The Pyramids of Kush

The pyramids of Egypt may be famous, but they’re not the only pyramids to serve as royal tombs.

The region of Nubia lies along the upper Nile in modern-day southern Egypt and northern Sudan. The kingdom of Kush flourished here for a millennium and a half, even dominating Egypt for a century as the Twenty-Fifth Dynasty. Kushites had a long history of war, trade, and diplomacy with Egypt, including incorporating elements of Egyptian art and architecture into their own culture. Like all such cultural borrowings, the Kushites did not simply imitate what they had seen in Egypt but reimagined and innovated on those ideas to suit their own needs.

Pyramids at the northern cemetery at Meroe. The larger pyramids in the background are in ruins, but the two smaller ones in the foreground have been restored in modern times to give an idea of the original shape. Photograph by UNESCO via Wikmedia (Meroe, Sudan; c. 300 BCE – 350 CE with modern restoration; stone)

In Egypt, Kushite visitors would have seen the massive ancient stone pyramids of the early kings still famous today. They would also have seen small, steep-sided brick pyramids that were popular in later times as tomb markers for wealthy families. In their royal cemeteries in Nubia, Kushite rulers combined these forms to create stone pyramids much larger than the private monuments in contemporary Egypt, though not as large as the great pyramids of early pharaohs. These pyramids had steep sides, rising high over narrow bases. Many also had passages leading inside at ground level marked with monumental gates, a feature not found in Egyptian pyramids. While the major pyramids of Egypt were almost all built for kings, some of the largest Kushite pyramids were built for queens. These tombs drew on Egyptian ideas, but interpreted those ideas in a new way, marking the kings and queens of Kush as both connected to Egypt but also distinct.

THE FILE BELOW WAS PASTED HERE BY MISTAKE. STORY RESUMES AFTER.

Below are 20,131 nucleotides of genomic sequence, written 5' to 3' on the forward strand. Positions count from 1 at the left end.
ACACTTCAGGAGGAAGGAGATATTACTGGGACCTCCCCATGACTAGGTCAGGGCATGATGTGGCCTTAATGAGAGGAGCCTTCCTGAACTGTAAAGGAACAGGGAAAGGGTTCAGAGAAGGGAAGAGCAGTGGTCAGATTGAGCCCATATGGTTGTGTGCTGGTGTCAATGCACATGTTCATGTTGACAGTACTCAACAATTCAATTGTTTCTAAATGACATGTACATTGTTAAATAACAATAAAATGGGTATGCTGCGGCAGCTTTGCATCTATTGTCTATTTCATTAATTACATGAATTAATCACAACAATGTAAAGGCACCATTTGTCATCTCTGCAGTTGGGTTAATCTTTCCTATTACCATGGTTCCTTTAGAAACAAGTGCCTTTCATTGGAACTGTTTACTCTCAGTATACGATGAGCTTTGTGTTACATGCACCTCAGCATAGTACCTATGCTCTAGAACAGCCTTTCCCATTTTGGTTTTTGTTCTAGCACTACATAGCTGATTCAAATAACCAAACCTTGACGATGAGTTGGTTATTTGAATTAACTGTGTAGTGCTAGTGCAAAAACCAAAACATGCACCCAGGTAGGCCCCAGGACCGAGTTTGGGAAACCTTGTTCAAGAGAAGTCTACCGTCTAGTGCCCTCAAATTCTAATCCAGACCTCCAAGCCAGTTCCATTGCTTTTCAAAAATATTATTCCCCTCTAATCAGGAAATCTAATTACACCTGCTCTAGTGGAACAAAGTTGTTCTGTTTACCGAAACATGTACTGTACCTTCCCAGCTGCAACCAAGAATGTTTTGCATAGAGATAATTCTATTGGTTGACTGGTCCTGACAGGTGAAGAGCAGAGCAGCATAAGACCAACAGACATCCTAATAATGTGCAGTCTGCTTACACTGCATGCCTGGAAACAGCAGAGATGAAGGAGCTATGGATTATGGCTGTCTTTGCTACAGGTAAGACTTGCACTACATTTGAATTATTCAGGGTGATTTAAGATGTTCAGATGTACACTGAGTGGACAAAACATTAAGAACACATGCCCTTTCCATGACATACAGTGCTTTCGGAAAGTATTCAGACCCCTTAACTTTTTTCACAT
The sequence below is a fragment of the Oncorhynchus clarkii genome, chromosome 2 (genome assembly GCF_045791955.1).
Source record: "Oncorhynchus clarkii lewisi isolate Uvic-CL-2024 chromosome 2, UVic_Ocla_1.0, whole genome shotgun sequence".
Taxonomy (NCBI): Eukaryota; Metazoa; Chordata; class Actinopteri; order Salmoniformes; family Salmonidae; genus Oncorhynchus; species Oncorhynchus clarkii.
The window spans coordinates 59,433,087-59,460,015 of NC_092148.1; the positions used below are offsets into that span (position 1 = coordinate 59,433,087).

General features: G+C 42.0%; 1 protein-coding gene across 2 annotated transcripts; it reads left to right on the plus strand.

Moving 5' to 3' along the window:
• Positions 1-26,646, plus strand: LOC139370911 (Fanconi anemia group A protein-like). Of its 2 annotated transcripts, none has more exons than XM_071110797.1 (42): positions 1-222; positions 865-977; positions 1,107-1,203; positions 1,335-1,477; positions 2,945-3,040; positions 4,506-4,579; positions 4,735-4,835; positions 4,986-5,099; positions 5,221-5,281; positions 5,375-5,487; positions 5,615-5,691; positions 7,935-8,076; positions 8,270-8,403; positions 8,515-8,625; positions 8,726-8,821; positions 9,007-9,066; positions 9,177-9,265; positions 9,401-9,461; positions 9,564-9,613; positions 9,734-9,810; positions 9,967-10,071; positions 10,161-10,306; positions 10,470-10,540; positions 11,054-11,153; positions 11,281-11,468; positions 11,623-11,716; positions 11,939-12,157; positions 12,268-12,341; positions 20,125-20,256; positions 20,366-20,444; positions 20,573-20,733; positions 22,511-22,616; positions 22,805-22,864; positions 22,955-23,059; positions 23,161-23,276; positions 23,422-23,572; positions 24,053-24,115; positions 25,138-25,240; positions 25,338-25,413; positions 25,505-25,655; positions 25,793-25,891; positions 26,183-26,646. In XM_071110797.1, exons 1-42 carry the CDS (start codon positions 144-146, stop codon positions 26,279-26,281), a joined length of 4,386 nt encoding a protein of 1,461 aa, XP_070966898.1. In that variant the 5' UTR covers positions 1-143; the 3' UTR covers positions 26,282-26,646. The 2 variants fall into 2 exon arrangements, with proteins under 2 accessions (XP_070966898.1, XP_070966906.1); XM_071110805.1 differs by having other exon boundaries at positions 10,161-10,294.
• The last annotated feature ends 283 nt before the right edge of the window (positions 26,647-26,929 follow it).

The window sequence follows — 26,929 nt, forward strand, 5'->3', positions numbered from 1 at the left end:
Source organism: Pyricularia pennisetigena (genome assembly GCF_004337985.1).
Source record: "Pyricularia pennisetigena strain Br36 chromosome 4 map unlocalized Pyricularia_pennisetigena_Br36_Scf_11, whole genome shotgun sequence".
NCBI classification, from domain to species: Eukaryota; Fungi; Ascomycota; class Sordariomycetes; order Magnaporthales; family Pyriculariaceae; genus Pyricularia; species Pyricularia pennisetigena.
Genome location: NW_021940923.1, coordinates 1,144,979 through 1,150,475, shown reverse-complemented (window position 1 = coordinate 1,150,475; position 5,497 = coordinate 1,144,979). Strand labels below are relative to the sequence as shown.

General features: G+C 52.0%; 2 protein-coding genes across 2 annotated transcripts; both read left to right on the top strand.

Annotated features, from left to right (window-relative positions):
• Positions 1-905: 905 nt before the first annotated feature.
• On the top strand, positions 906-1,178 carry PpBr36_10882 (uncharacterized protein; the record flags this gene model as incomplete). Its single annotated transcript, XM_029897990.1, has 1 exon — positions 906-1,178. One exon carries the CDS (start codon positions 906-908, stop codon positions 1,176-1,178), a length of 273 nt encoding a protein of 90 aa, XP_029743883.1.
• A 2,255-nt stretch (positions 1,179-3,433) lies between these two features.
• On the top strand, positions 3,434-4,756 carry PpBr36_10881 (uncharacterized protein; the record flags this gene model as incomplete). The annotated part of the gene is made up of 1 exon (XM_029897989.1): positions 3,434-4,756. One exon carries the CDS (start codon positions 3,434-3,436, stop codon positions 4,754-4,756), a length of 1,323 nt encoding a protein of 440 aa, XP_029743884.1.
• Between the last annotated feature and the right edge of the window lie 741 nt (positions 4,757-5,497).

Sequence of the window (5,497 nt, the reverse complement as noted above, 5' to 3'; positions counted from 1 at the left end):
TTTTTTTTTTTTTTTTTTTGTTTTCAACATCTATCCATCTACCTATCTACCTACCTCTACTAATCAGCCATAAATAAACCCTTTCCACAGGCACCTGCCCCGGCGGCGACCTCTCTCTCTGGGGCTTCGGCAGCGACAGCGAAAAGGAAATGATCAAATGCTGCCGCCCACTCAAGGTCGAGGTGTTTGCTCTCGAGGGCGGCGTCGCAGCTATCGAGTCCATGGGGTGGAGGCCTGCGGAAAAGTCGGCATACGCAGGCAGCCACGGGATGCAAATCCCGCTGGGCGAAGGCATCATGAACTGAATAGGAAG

Another view of a partially restored pyramid at Meroe. Photograph by Michael Walsh via Wikimedia (Meroe, Sudan; c. 300 BCE – 350 CE with modern restoration; stone)

The custom of building tombs in this style took hold in Nubia. Despite the depredations of modern treasure hunters, there are, in fact, about twice as many Nubian pyramids still standing today as Egyptian. They are are a remarkable piece of world heritage and a fascinating example of the adaptation and reinvention of one culture’s ideas in the hands of another.

Pyramids at Nuri. Photgraph by Vit Hassan via Wikimedia (Nuri, Sudan; c. 300 BCE – 350 CE; stone)

Out There is an occasional feature highlighting intriguing art, spaces, places, phenomena, flora, and fauna.

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